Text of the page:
Prisoners of the Empire

Published : Apr 11, 2003 00:00 IST

The fate of five Cubans sentenced to life imprisonment by a court in the U.S. for `espionage' and `murder' hangs in the balance as the case is to be heard again by a higher court in April.

SINCE September 1998, five Cubans, two of them citizens of the United States, have been in solitary confinement in various jails in the U.S. Their crime is that they infiltrated a terrorist ring in the U.S. involved in carrying out acts of sabotage and terrorism in their country. Gerardo Hernandez, Ramon Labanino, Fernando Gonzales, Antonio Guerrero and Rene Gonzalez, all of whom had exemplary records as private citizens, had managed to infiltrate into the top echelons of a terrorist ring in South Florida. A lower court in Miami, Florida, handed out life sentences to them in December 2001. They were arrested soon after the Cuban authorities passed on intelligence about the activities of the anti-Cuban exile groups to the U.S. authorities. These groups have been guilty of well-documented terrorist acts on American soil also. These included the murder of Orlando Letelier, the Foreign Minister of Chile under the Leftist President Salvadore Allende, in Washington in 1976.

After the Cuban revolution of 1959, the U.S. had welcomed to the country many of the killers employed by the ousted Batista dictatorship. They soon started indulging in terrorist and counter-revolutionary activities in Cuba, including the blowing up of a Cuban airliner off the coast of Barbados in 1976 killing 73 people, with the active connivance of U.S. security agencies. There were countless plots to assassinate the Cuban leader, Fidel Castro. The activities of counter-revolutionary terrorist gangs increased in the 1990s following the collapse of the Soviet bloc. There was a spurt in bomb explosions at hotels and in areas frequented by tourists.

During their trial in the lower court, it was proved that the five accused did not carry out any espionage activity. They had neither obtained nor sought any information related to security, defence or any other sensitive area in the U.S. None of their activities was aimed at harming the interests of the U.S. or its citizens. Significantly, Gen. James Clapper, former Director of the Defence Intelligence Agency (the intelligence agency of the U.S. Department of Defence), testifying as an expert witness for the prosecution, acknowledged that the accused had not spied against the U.S. The prosecution was unable to prove a single charge on these counts. The lawyers for the accused convincingly argued that their sole motivation was to keep the government of Cuba informed about the machinations of the terrorist groups. During the trial, evidence of terrorist acts perpetrated against Cuba from Florida with the U.S. government's tacit approval was produced. Lawyers for the defendants argued that given the circumstances, Cuba had no option but to defend itself against the terrorist groups operating from U.S. soil.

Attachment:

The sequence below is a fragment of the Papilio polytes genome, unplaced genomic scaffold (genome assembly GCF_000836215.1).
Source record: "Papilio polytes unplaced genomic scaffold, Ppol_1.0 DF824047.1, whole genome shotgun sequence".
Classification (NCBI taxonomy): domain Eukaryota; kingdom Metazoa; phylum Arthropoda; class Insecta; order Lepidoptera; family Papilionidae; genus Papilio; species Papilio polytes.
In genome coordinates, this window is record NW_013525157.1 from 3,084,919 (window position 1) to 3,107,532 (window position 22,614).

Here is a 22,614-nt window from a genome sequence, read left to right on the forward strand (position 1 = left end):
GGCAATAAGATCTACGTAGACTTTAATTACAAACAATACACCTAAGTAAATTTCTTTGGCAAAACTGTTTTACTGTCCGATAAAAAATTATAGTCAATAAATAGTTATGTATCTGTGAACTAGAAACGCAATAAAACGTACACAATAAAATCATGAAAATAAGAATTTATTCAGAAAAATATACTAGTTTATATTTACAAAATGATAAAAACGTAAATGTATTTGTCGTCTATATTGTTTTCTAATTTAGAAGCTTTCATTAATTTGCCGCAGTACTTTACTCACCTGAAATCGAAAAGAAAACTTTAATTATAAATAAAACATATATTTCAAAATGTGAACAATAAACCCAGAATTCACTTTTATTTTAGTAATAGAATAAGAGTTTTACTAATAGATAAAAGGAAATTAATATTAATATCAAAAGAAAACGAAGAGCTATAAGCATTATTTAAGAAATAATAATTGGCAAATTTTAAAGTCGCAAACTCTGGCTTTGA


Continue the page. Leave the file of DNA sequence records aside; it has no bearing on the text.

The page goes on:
The most serious charge is against Gerardo Hernandez, who is accused of murder. He is held responsible for the downing of a light aircraft that had taken off from Miami to drop anti-government leaflets over Cuban territory in February 1996. Over the years, light aircraft from Miami had been dropping leaflets and bacteriological and chemical substances over Cuba. Cuba had warned before February 1996 that it would no longer tolerate incursions into its territory. The intruding aircraft was shot down just off Havana, the capital. The Cuban government has said that Hernandez had nothing to do with the decision of the Cuban Air Force to shoot down the plane. Nevertheless, Hernandez was charged with first-degree murder, without a shred of proof. If the lower court's decision is upheld, Hernandez will have to serve two consecutive life terms. In effect, he will have to spend the rest of his life in a U.S. prison.